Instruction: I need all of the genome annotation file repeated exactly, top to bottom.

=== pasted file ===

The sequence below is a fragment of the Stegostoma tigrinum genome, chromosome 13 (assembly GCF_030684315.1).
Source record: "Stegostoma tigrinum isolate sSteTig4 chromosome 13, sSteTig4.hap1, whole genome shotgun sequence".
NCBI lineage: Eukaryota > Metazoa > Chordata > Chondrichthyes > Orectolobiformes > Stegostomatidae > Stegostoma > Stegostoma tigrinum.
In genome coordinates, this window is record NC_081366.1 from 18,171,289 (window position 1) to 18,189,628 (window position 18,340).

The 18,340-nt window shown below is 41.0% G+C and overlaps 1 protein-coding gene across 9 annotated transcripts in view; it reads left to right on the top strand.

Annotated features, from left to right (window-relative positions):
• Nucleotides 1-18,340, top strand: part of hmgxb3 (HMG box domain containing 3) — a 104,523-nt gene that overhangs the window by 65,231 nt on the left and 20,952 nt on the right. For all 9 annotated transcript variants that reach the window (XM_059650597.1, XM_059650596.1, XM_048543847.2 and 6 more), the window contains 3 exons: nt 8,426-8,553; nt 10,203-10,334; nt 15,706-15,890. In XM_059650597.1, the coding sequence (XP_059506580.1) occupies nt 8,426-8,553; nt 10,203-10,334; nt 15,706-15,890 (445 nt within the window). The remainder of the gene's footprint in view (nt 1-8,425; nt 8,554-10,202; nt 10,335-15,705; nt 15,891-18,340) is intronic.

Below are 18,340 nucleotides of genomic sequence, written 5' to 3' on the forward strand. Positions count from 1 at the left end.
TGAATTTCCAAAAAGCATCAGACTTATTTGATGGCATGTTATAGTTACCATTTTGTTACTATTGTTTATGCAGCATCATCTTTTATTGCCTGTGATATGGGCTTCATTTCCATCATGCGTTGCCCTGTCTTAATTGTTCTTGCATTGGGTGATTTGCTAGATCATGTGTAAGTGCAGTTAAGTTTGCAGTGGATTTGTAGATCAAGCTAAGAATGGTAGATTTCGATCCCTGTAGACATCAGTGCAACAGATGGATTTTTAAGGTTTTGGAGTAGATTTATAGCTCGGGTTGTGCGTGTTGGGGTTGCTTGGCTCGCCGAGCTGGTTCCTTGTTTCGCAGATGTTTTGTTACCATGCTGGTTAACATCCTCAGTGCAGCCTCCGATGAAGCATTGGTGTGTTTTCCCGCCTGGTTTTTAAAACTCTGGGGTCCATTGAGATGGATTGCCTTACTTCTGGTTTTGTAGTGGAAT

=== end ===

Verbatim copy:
The sequence below is a fragment of the Stegostoma tigrinum genome, chromosome 13 (assembly GCF_030684315.1).
Source record: "Stegostoma tigrinum isolate sSteTig4 chromosome 13, sSteTig4.hap1, whole genome shotgun sequence".
NCBI lineage: Eukaryota > Metazoa > Chordata > Chondrichthyes > Orectolobiformes > Stegostomatidae > Stegostoma > Stegostoma tigrinum.
In genome coordinates, this window is record NC_081366.1 from 18,171,289 (window position 1) to 18,189,628 (window position 18,340).

The 18,340-nt window shown below is 41.0% G+C and overlaps 1 protein-coding gene across 9 annotated transcripts in view; it reads left to right on the top strand.

Annotated features, from left to right (window-relative positions):
• Nucleotides 1-18,340, top strand: part of hmgxb3 (HMG box domain containing 3) — a 104,523-nt gene that overhangs the window by 65,231 nt on the left and 20,952 nt on the right. For all 9 annotated transcript variants that reach the window (XM_059650597.1, XM_059650596.1, XM_048543847.2 and 6 more), the window contains 3 exons: nt 8,426-8,553; nt 10,203-10,334; nt 15,706-15,890. In XM_059650597.1, the coding sequence (XP_059506580.1) occupies nt 8,426-8,553; nt 10,203-10,334; nt 15,706-15,890 (445 nt within the window). The remainder of the gene's footprint in view (nt 1-8,425; nt 8,554-10,202; nt 10,335-15,705; nt 15,891-18,340) is intronic.

Below are 18,340 nucleotides of genomic sequence, written 5' to 3' on the forward strand. Positions count from 1 at the left end.
TGAATTTCCAAAAAGCATCAGACTTATTTGATGGCATGTTATAGTTACCATTTTGTTACTATTGTTTATGCAGCATCATCTTTTATTGCCTGTGATATGGGCTTCATTTCCATCATGCGTTGCCCTGTCTTAATTGTTCTTGCATTGGGTGATTTGCTAGATCATGTGTAAGTGCAGTTAAGTTTGCAGTGGATTTGTAGATCAAGCTAAGAATGGTAGATTTCGATCCCTGTAGACATCAGTGCAACAGATGGATTTTTAAGGTTTTGGAGTAGATTTATAGCTCGGGTTGTGCGTGTTGGGGTTGCTTGGCTCGCCGAGCTGGTTCCTTGTTTCGCAGATGTTTTGTTACCATGCTGGTTAACATCCTCAGTGCAGCCTCCGATGAAGCATTGGTGTGTTTTCCCGCCTGGTTTTTAAAACTCTGGGGTCCATTGAGATGGATTGCCTTACTTCTGGTTTTGTAGTGGAAT